Retin-A is one of the brand names of tretinoin, a type of retinoid only available by prescription, as opposed to the similar but gentler, over-the-counter retinols. Retin-A and other retinoids are backed by 25 years of research and proven to improve skin issues, including acne and problems associated with aging and sun damage, such as wrinkling and discoloration. Since Retin-A is working to undo damage caused by the sun, it makes sense that dermatologists recommend protecting skin treated with retinoids from the sun to help maintain results, as well as preventing undesirable effects.
Retinoids, as well as retinols, are photo-inactivated, meaning exposure to direct sunlight makes them less effective. For this reason, they are normally prescribed to be used at night, right before going to bed. UVA, or long-wave rays found in the sun and the primary ray used in tanning booths, break down this active ingredient the most and are able to penetrate glass. The sun's UVB shortwaves also degrades tretinoin, as does as any visible light. If your Retin-A is less effective, you won't get the full benefits of this highly effective treatment and may be prone to stop using it. Since retinoids work best over a long period of time, you should wear sunscreen and look forward to better skin.
Because Retin-A helps replace older skin with fresh, new cells, skin treated with this cream is more prone to sunburn, especially in the first several weeks of use. Retin-A should not be applied to skin that is sunburned or windburned, so you'll lose valuable treatment time, waiting until your skin is healthy enough to restart your skincare regimen if you experience a burn. Some animal studies have shown that tretinoin caused skin tumors to develop faster when the treated area was exposed to UV light from the sun or sunlamps.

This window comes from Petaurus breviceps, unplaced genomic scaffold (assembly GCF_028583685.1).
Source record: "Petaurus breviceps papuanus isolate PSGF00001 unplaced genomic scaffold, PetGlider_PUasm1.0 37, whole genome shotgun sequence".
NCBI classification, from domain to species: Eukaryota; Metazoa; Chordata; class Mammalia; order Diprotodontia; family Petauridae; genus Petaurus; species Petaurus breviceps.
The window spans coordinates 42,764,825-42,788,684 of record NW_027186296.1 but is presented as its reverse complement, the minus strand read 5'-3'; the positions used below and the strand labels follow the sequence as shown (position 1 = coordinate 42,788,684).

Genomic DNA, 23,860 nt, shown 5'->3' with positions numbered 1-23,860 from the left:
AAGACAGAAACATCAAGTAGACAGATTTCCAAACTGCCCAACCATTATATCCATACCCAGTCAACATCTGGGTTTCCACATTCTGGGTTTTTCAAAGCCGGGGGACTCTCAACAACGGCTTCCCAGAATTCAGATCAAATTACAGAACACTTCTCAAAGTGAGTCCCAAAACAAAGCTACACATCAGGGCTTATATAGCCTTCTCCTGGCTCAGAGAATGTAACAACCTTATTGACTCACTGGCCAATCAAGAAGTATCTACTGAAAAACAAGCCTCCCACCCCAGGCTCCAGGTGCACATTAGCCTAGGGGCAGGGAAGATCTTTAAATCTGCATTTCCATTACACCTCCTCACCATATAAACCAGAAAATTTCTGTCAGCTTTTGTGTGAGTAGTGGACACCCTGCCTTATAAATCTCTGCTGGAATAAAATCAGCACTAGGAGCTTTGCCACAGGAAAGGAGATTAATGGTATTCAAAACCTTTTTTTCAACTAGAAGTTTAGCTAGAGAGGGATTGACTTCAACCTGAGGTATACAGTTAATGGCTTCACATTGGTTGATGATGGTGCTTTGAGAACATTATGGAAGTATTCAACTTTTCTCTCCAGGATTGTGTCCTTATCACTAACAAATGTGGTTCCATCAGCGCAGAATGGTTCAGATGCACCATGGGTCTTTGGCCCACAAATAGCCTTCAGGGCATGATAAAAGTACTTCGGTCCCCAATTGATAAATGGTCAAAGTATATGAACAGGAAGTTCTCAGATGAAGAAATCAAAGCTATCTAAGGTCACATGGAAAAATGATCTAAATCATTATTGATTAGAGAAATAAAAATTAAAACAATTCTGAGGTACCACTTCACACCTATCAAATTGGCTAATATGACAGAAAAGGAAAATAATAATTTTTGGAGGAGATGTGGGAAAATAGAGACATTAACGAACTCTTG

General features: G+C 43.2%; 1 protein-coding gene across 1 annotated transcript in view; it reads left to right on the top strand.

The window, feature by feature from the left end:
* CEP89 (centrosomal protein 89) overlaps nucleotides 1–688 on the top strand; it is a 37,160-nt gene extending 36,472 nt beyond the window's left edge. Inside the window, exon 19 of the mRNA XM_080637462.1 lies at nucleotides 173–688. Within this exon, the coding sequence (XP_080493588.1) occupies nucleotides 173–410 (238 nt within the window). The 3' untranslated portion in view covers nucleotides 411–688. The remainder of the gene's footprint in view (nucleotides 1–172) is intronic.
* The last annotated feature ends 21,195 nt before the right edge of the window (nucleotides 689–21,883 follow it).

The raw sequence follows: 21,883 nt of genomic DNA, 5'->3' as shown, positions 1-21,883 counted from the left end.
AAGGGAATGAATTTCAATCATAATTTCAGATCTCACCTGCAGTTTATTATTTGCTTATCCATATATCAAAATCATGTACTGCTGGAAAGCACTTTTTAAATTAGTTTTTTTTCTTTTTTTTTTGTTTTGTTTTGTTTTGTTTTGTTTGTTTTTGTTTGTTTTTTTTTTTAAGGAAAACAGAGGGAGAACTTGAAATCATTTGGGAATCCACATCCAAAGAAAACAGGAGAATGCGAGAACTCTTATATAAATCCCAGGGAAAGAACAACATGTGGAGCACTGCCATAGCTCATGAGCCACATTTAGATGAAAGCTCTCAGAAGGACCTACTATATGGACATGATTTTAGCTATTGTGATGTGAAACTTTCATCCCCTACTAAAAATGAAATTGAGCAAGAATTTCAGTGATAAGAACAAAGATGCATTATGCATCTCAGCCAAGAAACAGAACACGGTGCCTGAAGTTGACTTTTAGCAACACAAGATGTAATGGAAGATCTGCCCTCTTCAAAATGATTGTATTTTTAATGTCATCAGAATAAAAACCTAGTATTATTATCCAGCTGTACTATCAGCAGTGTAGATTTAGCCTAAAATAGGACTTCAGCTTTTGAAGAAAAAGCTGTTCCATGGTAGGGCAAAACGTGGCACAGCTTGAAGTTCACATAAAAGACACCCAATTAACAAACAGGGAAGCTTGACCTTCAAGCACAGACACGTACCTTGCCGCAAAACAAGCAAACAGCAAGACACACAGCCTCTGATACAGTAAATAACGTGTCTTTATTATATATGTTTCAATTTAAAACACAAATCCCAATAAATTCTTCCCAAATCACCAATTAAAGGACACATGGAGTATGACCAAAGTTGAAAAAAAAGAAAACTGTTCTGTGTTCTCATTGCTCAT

Exposing unprotected skin to excessive UV radiation not only gives you sunburn, but can cause changes in skin cells that lead to skin cancer. Sunburns may also increase your chances of developing melanoma, the most serious form of skin cancer, later in life. Because using Retin-A puts you at a higher risk for sunburn, you also run the risk of developing non-melanoma skin cancers, such as basal cell carcinoma and squamous cell carcinoma tumors, which develop most commonly in sun-exposed areas, such as the face and ears.
To stay safe and get the best results from Retin-A, wear sunscreen daily with an SPF of 15 or higher that protects you from both UVA and UVB rays with labels using phrasing like broad-spectrum, multi-spectrum, zinc oxide and UVA/UVB protection. If you're planning a day outdoors, use a water-resistant, broad-spectrum sunscreen with an SPF of 30 or higher. Apply a generous amount of sunscreen 30 minutes before going out and reapply every two hours and excessive sweating or swimming. See your doctor every year for a professional skin exam.